The University has raised tuition yet again, but this time – for the first time ever – it has tied the increase to a bit of positive news: They’ll boost mental health services by funneling some of the money into the University Counseling Center.
The 3.4 percent hike isn’t surprising, and of course we’re thrilled that mental health is receiving financial attention. But something about announcing both moves at the same time seems manipulative.
If GW wants to convince students that mental health is a priority and not a PR move, it should make all counseling services, not just the first six sessions, free – period.
Right now, it looks like the University is trying to direct our attention away from a big tuition bill and toward mental health – a salient issue on campus. We don’t know if this is intentional on GW’s part, but regardless, something feels off.
It looks good when officials say GW will use students’ money to benefit them. But they shouldn’t be doing it just to check off some boxes and keep us complacent – they should be doing it because they truly care about our well-being. If GW wants to prove that’s true, it needs to do more.
The only way we can believe that mental health is a top priority is if the University does something concrete – like removing all cost for counseling services, no strings attached. More and more schools are eliminating their fees, and it’s something the student body has long waited for: Free counseling is an initiative that both the Student Association and The Hatchet have supported in the past.
Students clearly have a strong need for on-campus counseling. A survey released last week by UCLA found that more young people are starting college feeling depressed or overwhelmed by school work and other commitments. The New York Times reported that the survey, of over 150,000 recent high school seniors nationwide, is considered a “comprehensive snapshot” of the U.S. college freshman class, and shows that rates of depression have increased in the past five years.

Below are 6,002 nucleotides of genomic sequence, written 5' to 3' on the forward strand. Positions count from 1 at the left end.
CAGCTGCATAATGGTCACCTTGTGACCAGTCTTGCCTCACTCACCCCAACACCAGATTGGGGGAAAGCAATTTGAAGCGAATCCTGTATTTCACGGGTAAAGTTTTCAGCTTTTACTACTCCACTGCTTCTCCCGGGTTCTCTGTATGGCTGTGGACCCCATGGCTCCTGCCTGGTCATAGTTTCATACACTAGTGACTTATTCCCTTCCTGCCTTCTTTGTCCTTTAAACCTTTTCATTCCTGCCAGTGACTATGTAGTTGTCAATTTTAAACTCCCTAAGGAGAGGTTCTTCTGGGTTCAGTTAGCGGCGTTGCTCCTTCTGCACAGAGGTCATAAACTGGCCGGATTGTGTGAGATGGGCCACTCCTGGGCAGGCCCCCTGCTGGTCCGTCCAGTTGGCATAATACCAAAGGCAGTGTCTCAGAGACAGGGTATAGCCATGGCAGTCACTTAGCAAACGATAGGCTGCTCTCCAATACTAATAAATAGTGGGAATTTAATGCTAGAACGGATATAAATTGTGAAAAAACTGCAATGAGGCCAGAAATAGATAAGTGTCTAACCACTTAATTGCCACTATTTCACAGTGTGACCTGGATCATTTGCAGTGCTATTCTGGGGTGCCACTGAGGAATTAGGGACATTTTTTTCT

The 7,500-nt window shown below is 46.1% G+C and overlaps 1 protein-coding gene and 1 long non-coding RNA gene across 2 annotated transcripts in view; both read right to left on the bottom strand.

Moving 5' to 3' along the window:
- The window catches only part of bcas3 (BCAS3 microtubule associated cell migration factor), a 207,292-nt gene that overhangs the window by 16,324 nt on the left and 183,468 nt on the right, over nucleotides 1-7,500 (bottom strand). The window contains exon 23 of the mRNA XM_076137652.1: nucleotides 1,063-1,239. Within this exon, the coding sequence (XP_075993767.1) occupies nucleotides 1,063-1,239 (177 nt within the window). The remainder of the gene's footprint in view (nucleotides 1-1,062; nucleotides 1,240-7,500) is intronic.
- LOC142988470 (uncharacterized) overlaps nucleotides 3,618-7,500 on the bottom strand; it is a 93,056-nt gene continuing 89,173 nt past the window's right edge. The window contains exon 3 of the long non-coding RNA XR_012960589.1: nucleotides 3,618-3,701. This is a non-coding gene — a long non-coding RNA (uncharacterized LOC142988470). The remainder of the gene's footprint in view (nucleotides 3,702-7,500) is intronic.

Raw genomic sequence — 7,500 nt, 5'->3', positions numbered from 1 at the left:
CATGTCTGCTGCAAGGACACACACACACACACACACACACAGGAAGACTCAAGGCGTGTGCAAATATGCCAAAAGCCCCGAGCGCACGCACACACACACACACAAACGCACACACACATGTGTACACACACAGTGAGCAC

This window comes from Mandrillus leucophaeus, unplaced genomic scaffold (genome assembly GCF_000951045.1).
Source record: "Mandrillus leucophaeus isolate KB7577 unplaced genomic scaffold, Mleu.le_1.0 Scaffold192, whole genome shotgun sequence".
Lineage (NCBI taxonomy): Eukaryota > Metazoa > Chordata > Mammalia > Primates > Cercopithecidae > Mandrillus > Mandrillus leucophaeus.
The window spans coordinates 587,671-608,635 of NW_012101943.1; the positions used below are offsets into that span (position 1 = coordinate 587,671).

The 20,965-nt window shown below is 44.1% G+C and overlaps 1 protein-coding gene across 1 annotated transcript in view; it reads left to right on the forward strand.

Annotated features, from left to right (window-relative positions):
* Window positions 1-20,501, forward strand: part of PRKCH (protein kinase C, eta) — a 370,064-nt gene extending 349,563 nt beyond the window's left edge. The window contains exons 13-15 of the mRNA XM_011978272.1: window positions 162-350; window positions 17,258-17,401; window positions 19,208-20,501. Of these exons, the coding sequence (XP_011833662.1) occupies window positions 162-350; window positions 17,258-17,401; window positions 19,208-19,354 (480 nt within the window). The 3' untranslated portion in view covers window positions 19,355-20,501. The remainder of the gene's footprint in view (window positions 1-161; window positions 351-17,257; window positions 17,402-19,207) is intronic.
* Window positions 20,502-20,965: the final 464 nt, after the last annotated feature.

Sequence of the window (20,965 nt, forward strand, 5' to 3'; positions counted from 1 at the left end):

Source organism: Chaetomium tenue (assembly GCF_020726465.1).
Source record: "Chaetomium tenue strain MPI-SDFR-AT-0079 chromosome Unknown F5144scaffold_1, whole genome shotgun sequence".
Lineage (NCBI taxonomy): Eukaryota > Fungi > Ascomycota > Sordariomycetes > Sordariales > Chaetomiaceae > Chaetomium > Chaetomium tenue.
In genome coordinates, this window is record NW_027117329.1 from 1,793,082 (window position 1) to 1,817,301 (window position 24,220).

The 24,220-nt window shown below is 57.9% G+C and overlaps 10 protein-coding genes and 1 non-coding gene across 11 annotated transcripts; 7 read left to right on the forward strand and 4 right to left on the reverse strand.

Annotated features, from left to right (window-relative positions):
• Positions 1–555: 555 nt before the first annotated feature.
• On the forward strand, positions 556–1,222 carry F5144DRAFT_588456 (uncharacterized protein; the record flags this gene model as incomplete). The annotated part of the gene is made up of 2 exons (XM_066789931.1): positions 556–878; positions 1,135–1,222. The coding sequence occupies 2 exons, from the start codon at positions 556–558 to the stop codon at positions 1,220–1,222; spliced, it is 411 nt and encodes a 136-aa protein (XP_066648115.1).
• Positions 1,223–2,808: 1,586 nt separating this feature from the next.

We know counseling is crucial on this campus, too. Dean of Student Affairs Peter Konwerski told The Hatchet last week that UCC has seen a rise in individual and psychiatry appointments, as well as after-hours crisis incidents, over the last year. In the same timeframe, the community has experienced eight student deaths, including three confirmed suicides. Concerns about mental health are ever-present on this campus.
And over the past few years, GW has focused on boosting counseling services, from bringing UCC to the center of the Foggy Bottom Campus to sending counseling to the Mount Vernon Campus.
The University’s current plan – to hire more counselors – is a great thought. But in practice, it’s a lackluster announcement. University spokeswoman Candace Smith told The Hatchet last week that “some portion” of the tuition increase will be put toward hiring “the equivalent of just over eight” counseling positions, but declined to give any more specifics.